Bu­rundi casts wary eye on Rwanda

Lesotho Times - - Africa -

KI­GALI — Bu­rundi and Rwanda can seem de­cep­tively like con­joined twins. They share a com­mon history, ge­og­ra­phy and lan­guage, and their pop­u­la­tions are di­vided eth­ni­cally be­tween Hutu and Tutsi. Both were dev­as­tated by some of the worst mass slaugh­ter of the 20th cen­tury.

Since the guns fell silent, they have charted very dif­fer­ent cour­ses as they try to move be­yond their bloody pasts. But trou­ble in one seems in­evitably to spill into the other, and their pol­i­tics are be­com­ing in­ter­twined again, in dan­ger­ous ways.

Bu­rundi is in dan­ger of col­lapse, its cap­i­tal rocked by vi­o­lence and di­vided by po­lit­i­cal in­trigue.

The coun­try’s frag­ile demo­cratic fab­ric has been shred­ded in re­cent months by Pres­i­dent Pierre Nku­run­z­iza, who brushed aside a con­sti­tu­tional bar to se­cure a third term in of­fice and put down an at­tempted coup meant to stop him.

As Mr Nku­run­z­iza strug­gles to re­tain con­trol, his top of­fi­cials ac­cuse Rwanda of tac­itly aid­ing his en­e­mies.

Then on Sun­day, a top gen­eral close to the pres­i­dent was as­sas­si­nated, threat­en­ing to fur­ther in­flame a volatile sit­u­a­tion.

The gen­eral, Adolphe Nshimi­r­i­mana, had an out­size per­son­al­ity. He was feared for his bru­tal tac­tics and a linch­pin in the pres­i­dent’s con­trol of his se­cu­rity forces.

He played a ma­jor role in crush­ing protests in the spring, leav­ing scores of peo­ple dead, and was cred­ited with help­ing foil the coup. No one has yet claimed re­spon­si­bil­ity for his death.

There is no sug­ges­tion that Rwanda had any hand in it. But top Burundian of­fi­cials say that Rwanda played a part in the failed coup.

“We know that some of the coup lead­ers now live in Rwanda, at least three of them,” said the for­eign min­is­ter, Alain Nyamitwe.

Mr Nyamitwe said the dis­af­fected of­fi­cers, who have called for open re­bel­lion, present a clear threat to Bu­rundi, and he cas­ti­gated Rwanda for al­low­ing them to find sanc­tu­ary there.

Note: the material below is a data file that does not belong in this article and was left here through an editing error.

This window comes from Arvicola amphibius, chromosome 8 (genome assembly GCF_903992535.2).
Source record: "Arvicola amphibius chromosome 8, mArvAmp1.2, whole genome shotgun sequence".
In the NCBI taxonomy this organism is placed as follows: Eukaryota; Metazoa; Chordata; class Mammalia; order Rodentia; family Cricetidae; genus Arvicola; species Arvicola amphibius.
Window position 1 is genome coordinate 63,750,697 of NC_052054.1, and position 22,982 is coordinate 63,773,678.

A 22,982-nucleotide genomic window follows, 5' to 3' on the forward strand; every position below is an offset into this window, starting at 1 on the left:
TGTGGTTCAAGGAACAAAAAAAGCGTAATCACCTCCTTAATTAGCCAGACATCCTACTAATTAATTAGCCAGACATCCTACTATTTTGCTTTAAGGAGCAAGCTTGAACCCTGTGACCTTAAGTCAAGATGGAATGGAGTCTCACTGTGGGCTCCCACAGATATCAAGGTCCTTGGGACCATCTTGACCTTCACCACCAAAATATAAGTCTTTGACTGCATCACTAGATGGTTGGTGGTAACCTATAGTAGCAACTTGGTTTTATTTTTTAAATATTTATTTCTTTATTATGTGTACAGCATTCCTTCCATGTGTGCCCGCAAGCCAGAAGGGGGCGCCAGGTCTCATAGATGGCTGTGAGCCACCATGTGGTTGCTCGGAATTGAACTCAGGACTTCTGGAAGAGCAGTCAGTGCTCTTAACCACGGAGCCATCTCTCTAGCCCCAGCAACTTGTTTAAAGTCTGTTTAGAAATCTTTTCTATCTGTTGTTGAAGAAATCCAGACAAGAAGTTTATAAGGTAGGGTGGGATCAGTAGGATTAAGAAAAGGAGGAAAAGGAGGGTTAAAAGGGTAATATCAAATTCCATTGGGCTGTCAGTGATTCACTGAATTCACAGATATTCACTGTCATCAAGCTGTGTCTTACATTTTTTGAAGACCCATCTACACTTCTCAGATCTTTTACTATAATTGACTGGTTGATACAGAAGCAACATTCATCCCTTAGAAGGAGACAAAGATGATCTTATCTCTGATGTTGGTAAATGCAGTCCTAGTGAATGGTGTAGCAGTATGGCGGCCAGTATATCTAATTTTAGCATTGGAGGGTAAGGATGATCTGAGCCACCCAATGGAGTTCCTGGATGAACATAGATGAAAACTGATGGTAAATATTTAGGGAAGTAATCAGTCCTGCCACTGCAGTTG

He was care­ful to say that there was no ev­i­dence of of­fi­cial Rwan­dan state sup­port for the rebels, but there were many in­di­ca­tions, he said, that Rwanda was be­ing “un­help­ful.”

Rwan­dan of­fi­cials cat­e­gor­i­cally deny that the coup lead­ers are in their coun­try and said Bu­rundi’s prob­lems were of the gov­ern­ment’s own mak­ing.

“When you have a deep cri­sis, look­ing for a scape­goat is nor­mal,” a se­nior Rwan­dan of­fi­cial said, speak­ing on the con­di­tion of anonymity about diplo­matic mat­ters.

Rwanda has con­cerns about how the cri­sis next door could em­bolden another group of rebels who pose a threat to its own gov­ern­ment.

The rem­nants of the los­ing side in its long civil war, a Hutu mili­tia force known as the Demo­cratic Forces for the Lib­er­a­tion of Rwanda, or FDLR, fled to the forests in the eastern part of the Demo­cratic Re­pub­lic of Congo.

For a while, Bu­rundi co­op­er­ated with Rwanda in hunt­ing the rebels, but ac­cord­ing to the Rwan­dan gov­ern­ment of­fi­cial, that co­op­er­a­tion stopped sud­denly last year.

“We know that some lead­ers of the FDLR met with of­fi­cials in Bu­rundi,” the of­fi­cial said. “The FDLR is a can­cer be­cause it es­pouses an ide­ol­ogy of geno­cide.”

Mr Nyamitwe de­nied that Bu­rundi was as­sist­ing the group and said there was not “a sin­gle FDLR” soldier in Bu­rundi.

Against a back­drop of deep­en­ing dis­trust, the as­sas­si­na­tion of Gen­eral Adolphe, as he was widely known, sent tremors through­out the re­gion.